Honestly, older math books expected all math to be done with pictures and orally until children were about 8 years old.  Dominoes were often used to introduce all of the number bonds and were repeated until they became rote.  Learning to do math in your head (figures) was a large part of early math education. Another barrier for some children at this young age is actually writing the numbers. Yet another reason math was done orally.  Why let handwriting stand in the way of your math development?  Honestly, like spelling words, if your child is struggling with handwriting you might have him tell you the answer out loud - you write it down on a separate sheet of paper and then allow him to copy it onto his worksheet.  Again, this won't help with tests but having the numbers modeled correctly will allow him to focus on the math.  (Montessori was genius at separating tasks so that students only worked on one skill at a time).

Another way to make math fun is through board games (more and more) that introduce basic mathematical concepts.  I can't wait to get my hands on Prime Climb.  My kids have no idea what complicated math, strategy and problem solving skills they are learning while having fun.  Here is a 70 page PDF that includes a ton of math games that support all types of math operations using a basic deck of cards.  It's a great way for my husband to interact with them as well.  There are also many books that touch on math concepts, the Sir Cumference series is pretty fun.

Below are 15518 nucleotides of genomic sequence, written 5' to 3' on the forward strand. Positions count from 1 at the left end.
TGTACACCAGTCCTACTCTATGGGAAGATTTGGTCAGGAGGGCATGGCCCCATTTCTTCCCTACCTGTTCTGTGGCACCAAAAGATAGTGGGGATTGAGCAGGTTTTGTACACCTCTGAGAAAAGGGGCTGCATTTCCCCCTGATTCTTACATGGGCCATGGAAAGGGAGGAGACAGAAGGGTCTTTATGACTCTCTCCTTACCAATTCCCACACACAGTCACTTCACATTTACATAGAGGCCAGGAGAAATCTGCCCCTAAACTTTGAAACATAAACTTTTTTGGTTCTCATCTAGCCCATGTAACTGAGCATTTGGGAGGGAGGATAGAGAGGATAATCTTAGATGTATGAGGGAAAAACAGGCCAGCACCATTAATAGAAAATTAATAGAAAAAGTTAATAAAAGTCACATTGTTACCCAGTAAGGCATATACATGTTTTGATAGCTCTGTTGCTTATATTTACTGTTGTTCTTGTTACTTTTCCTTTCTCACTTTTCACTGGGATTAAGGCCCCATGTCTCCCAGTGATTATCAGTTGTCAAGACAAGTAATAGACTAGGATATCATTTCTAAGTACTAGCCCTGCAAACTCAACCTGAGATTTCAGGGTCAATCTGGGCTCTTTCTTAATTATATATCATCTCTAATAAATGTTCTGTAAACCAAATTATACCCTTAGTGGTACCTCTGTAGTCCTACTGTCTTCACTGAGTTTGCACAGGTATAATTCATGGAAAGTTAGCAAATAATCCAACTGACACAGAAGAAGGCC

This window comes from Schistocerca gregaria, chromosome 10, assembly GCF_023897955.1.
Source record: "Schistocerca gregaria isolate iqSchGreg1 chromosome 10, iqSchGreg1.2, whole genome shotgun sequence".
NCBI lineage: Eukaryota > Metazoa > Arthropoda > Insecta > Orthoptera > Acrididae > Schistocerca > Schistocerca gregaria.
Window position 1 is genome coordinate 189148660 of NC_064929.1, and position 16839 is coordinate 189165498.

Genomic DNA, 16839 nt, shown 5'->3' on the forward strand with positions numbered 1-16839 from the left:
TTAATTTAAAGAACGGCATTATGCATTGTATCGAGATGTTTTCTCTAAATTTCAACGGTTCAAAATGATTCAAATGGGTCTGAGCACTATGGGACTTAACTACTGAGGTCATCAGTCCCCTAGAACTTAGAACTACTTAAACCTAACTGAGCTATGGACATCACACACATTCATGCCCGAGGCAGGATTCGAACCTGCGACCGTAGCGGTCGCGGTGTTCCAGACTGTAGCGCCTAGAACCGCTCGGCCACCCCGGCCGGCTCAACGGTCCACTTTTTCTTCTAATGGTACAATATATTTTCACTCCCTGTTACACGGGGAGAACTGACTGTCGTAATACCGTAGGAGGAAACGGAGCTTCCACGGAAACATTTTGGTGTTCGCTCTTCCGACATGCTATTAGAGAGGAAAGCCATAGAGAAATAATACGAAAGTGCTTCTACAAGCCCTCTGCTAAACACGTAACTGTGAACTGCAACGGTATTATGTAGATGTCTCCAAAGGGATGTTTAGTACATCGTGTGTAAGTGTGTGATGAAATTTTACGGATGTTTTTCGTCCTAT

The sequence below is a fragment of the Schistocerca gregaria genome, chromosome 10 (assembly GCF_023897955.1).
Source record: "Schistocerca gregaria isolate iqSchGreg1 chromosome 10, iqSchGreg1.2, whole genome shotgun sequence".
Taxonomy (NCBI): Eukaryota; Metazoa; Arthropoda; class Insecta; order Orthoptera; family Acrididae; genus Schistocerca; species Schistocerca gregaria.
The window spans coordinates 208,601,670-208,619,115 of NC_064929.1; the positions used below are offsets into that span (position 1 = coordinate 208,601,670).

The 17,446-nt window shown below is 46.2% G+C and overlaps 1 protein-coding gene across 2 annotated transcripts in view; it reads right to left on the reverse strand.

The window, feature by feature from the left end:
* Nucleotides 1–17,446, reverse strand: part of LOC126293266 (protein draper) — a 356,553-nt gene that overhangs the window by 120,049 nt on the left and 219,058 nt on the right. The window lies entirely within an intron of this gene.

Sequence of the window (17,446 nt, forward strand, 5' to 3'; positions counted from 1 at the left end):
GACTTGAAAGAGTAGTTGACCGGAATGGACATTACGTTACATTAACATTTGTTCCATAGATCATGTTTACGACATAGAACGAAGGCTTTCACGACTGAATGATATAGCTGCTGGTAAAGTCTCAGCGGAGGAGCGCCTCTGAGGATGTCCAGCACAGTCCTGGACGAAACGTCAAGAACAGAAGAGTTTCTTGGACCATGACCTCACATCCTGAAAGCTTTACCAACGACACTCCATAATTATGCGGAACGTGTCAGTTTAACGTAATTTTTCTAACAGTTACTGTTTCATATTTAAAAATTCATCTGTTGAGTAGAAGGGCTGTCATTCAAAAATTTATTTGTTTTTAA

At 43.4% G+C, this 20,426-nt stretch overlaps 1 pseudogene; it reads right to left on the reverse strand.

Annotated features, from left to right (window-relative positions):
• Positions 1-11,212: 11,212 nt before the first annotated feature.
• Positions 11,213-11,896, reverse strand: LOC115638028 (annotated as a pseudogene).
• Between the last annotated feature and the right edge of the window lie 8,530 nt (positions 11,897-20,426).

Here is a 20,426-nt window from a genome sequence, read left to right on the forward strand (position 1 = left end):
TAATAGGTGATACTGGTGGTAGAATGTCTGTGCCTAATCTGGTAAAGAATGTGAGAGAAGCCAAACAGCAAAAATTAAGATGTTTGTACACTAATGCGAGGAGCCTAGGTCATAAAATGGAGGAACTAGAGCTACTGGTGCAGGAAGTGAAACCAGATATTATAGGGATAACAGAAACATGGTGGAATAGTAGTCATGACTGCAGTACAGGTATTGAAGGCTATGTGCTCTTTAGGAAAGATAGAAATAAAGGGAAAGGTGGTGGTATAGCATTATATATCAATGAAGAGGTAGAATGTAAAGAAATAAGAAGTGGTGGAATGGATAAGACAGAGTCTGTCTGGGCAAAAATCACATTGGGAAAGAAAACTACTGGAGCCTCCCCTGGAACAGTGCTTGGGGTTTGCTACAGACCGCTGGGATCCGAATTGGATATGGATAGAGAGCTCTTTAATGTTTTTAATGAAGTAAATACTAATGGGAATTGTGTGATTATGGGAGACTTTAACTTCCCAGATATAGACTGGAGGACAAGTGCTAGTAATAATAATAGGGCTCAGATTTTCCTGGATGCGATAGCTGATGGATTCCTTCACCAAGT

Puzzles, pattern blocks, regular blocks, tangrams and similar toys help kids develop their spatial abilities.  Cooking with kids is also a great way to introduce fractions.  I have been meaning to read the book Ratio which is all about the patterns of cooking.  Bedtime Math provides different levels of math problems each day to help you think differently about math.

We all want our children to be successful.  Allowing our children to learn these academic skills at their own pace, knowing which concepts they have mastered and which ones they should attempt next can make a huge difference in their confidence.  In the end, we want them to have the WILL and the SKILL.  If we push and compare them to others they will lose confidence in themselves and lose the will to master these difficult skills.

Next week we tackle the last part of our A.R.C.H. - Habit formation.